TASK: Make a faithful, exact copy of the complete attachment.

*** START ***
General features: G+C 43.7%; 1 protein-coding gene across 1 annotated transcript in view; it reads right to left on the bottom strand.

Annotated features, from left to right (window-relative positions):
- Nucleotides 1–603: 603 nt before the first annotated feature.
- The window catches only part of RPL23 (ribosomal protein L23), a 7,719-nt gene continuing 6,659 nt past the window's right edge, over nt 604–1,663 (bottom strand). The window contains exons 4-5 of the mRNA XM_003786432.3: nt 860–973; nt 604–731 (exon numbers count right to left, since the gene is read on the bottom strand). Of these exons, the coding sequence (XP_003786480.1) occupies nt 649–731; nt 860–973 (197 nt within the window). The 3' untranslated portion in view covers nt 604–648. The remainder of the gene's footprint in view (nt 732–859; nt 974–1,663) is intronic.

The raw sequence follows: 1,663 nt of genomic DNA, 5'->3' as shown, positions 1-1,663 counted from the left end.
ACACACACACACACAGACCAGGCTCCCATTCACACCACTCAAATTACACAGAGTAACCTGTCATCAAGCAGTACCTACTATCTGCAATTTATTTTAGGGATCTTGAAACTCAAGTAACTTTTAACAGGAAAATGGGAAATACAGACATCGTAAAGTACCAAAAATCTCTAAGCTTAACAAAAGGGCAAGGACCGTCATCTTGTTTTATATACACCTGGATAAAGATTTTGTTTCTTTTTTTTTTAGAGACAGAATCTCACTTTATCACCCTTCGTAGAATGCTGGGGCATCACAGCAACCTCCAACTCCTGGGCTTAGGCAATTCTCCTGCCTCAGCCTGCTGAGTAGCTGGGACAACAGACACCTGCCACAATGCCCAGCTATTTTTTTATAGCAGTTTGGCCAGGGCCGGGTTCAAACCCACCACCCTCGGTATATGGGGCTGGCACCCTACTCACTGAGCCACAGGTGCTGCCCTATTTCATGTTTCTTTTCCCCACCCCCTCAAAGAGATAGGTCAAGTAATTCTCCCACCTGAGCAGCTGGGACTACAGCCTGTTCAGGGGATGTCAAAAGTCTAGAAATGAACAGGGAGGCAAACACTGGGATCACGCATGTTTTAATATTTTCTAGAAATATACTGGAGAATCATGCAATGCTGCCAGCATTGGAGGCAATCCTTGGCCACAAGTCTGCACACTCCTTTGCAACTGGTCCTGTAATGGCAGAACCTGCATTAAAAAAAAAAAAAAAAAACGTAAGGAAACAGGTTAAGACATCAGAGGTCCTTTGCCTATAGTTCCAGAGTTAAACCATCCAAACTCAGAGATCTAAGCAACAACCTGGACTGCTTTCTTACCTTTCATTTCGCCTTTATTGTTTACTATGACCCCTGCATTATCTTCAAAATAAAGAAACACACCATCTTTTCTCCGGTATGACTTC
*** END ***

General features: G+C 43.7%; 1 protein-coding gene across 1 annotated transcript in view; it reads right to left on the bottom strand.

Annotated features, from left to right (window-relative positions):
- Nucleotides 1–603: 603 nt before the first annotated feature.
- The window catches only part of RPL23 (ribosomal protein L23), a 7,719-nt gene continuing 6,659 nt past the window's right edge, over nt 604–1,663 (bottom strand). The window contains exons 4-5 of the mRNA XM_003786432.3: nt 860–973; nt 604–731 (exon numbers count right to left, since the gene is read on the bottom strand). Of these exons, the coding sequence (XP_003786480.1) occupies nt 649–731; nt 860–973 (197 nt within the window). The 3' untranslated portion in view covers nt 604–648. The remainder of the gene's footprint in view (nt 732–859; nt 974–1,663) is intronic.

The raw sequence follows: 1,663 nt of genomic DNA, 5'->3' as shown, positions 1-1,663 counted from the left end.
ACACACACACACACAGACCAGGCTCCCATTCACACCACTCAAATTACACAGAGTAACCTGTCATCAAGCAGTACCTACTATCTGCAATTTATTTTAGGGATCTTGAAACTCAAGTAACTTTTAACAGGAAAATGGGAAATACAGACATCGTAAAGTACCAAAAATCTCTAAGCTTAACAAAAGGGCAAGGACCGTCATCTTGTTTTATATACACCTGGATAAAGATTTTGTTTCTTTTTTTTTTAGAGACAGAATCTCACTTTATCACCCTTCGTAGAATGCTGGGGCATCACAGCAACCTCCAACTCCTGGGCTTAGGCAATTCTCCTGCCTCAGCCTGCTGAGTAGCTGGGACAACAGACACCTGCCACAATGCCCAGCTATTTTTTTATAGCAGTTTGGCCAGGGCCGGGTTCAAACCCACCACCCTCGGTATATGGGGCTGGCACCCTACTCACTGAGCCACAGGTGCTGCCCTATTTCATGTTTCTTTTCCCCACCCCCTCAAAGAGATAGGTCAAGTAATTCTCCCACCTGAGCAGCTGGGACTACAGCCTGTTCAGGGGATGTCAAAAGTCTAGAAATGAACAGGGAGGCAAACACTGGGATCACGCATGTTTTAATATTTTCTAGAAATATACTGGAGAATCATGCAATGCTGCCAGCATTGGAGGCAATCCTTGGCCACAAGTCTGCACACTCCTTTGCAACTGGTCCTGTAATGGCAGAACCTGCATTAAAAAAAAAAAAAAAAAACGTAAGGAAACAGGTTAAGACATCAGAGGTCCTTTGCCTATAGTTCCAGAGTTAAACCATCCAAACTCAGAGATCTAAGCAACAACCTGGACTGCTTTCTTACCTTTCATTTCGCCTTTATTGTTTACTATGACCCCTGCATTATCTTCAAAATAAAGAAACACACCATCTTTTCTCCGGTATGACTTC